Up North

By the time they rolled into the parking lot at the Hoot-n-Holler, she had every detail of her move to Blackduck figured out in her head.  The chauffeur, Jason, a lanky kid no more than 20, turned around and startled her out of my planning, “We’re here,” he voiced, matter-of-factly.  Callum had already bolted out of the car and was running to the front door of the bar.  She smiled at Jason and thanked him.  “Oh gosh, Miss Foley, it was my pleasure.”  He was out the door before she could explain that her name wasn’t Miss Foley, but Miss Brandwick – having had her name changed to her stepfather’s surname when her mother remarried.  But who was she to burst his bubble, he could believe what he wanted.  And so for the entire time she was up in Blackduck, folks called her Miss Foley. 

All of three days.  Three strange, life-altering days.

Margie immediately recognized her father's voice as she walked into the Hoot-n-Holler, retelling last night's story about some brewhaha at the bar. He had a captive audience, and Margie was one of them. She didn’t see his truth-stretching or omissions as lies. They were simply his side of the story, his version, his perception – like her stories were hers. They were his truth, and she accepted that about him. And so when he did not miss a beat or a breath to come over and hug his long lost daughter, it was the proudest she'd ever been. She wished she had a picture of it. The enthralled denizens of Hoot-n-Holler, and her dad, Blackduck’s famous cook and story teller. Saviour of lost and abused children, fixer of car problems, wrangler of over-sized hogs; tight with the Law and whatever other kind of hero you can think of existing in the Northwoods of Minnesota. In her mind, that was Margie's dad. That was Jack Foley.

They ate and partied, and Jack introduced her to all the characters in town.  She caught her up with the past few years – omitting why he and Mallory (the mother of his youngest child) had divorced, of course.  She tried to ask him more about it, tried to describe what Mallory had said to her:

“You need to let your father tell you, it’s no longer my concern. When can you come and get your stuff?” but he wouldn’t hear any of it. So she let it go, and wobbled next door to the rusted-out mobile home he was renting, and made sure Callum fell asleep for the evening before wobbling back. Margie sat shyly at one of the front tables until dad wandered up to introduce her to his new girlfriend.  Another red-head, of course, like my mother and Sarah’s mother, Mallory; but much younger. Indeed, I asked where she went to school and she declared she graduated from Aitkin High School in '80.  Well, at least that was five full years my senior, and exactly 20 years his junior. It was starting to get uncomfortable, the signs were there, the bells and whistles went off in her head, but she ignored them and ordered another rum and coke, as she tended to do back then.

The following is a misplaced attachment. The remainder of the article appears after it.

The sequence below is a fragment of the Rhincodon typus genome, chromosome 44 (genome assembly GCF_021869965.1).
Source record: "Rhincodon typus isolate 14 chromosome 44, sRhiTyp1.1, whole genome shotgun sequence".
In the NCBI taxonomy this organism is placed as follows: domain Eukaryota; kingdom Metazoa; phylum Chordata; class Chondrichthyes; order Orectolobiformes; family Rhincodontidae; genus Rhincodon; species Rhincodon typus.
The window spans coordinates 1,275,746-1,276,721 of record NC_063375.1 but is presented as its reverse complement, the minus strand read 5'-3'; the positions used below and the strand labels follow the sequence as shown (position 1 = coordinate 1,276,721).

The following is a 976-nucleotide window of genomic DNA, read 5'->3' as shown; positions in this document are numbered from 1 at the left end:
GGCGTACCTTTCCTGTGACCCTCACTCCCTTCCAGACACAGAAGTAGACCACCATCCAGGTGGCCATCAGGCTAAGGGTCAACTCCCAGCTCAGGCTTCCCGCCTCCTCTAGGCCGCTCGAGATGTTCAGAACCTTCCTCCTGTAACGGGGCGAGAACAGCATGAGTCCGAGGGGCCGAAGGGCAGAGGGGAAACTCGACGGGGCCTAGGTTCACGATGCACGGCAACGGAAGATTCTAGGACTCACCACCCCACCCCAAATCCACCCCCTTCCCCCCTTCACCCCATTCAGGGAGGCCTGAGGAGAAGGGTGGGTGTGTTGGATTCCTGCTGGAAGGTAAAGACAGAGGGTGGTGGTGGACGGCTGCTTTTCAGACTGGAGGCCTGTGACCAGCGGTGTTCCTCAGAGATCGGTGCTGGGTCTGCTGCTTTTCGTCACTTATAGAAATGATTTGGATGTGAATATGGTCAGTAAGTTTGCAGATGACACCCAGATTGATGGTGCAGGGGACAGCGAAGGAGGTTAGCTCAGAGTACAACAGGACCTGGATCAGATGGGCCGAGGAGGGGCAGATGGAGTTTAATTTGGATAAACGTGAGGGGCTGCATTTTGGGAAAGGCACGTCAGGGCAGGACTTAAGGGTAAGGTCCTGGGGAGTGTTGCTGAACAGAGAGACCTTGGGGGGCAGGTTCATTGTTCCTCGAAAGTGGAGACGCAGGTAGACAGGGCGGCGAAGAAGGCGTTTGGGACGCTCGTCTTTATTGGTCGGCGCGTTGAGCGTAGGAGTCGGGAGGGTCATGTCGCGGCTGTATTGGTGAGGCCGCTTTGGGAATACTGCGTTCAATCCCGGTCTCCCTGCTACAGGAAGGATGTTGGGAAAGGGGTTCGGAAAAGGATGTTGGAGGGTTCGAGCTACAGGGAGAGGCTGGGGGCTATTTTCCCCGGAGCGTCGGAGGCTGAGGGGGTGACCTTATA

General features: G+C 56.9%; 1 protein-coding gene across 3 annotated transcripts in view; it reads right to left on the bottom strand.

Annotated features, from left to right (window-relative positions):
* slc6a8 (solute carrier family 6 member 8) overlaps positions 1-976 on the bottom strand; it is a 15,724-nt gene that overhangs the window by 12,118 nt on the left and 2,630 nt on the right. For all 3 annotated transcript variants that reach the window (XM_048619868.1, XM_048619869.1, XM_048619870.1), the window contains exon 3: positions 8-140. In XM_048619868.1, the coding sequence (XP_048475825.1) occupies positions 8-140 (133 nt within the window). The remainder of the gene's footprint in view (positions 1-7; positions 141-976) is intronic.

Margie's father was oblivious as a host, three-sheets to the wind by the time she got back, and Cathy was bugging him to leave. Dad held Cathy on his lap and she was whispering in his hear while he groped her backside. Jack was still quite a handsome bloke, and with his auburn hair and full beard, looked to be more like 40 rather than his 51 years of age. Margie hoped it was genetic.

“I’m taking you home, right now, Jack,” her voice grated on Margie – even in her inebriated state.  Think milktoast, soaked in wine, sitting in a used ashtray – and that’s what was going through her head about her. Even so, Margie didn't want to be a creepy third wheel, so she decided to stay and hang out with some of her new friends, giving Jack and Cathy some privacy.

Chemistry can be, at times, quite dangerous.  It can turn a normally mild-mannered gent into a jealous chest-thumping baboon; and a mostly straight-n-narrow single mom into a mindless, drooling sexpot. Sometimes the transformation is with such single-minded focus that it can lead to bad decisions, which can lead to even worse consequences – like ruining lives other than your own, or much, much worse, resulting in someone’s demise – yours or otherwise.  In hindsight, Margie would have agreed that one does not fuck with sexual chemistry, because once you add alcohol to that formula, there is no turning back - all bets are off, and any amateurs left in the room will be assimilated.


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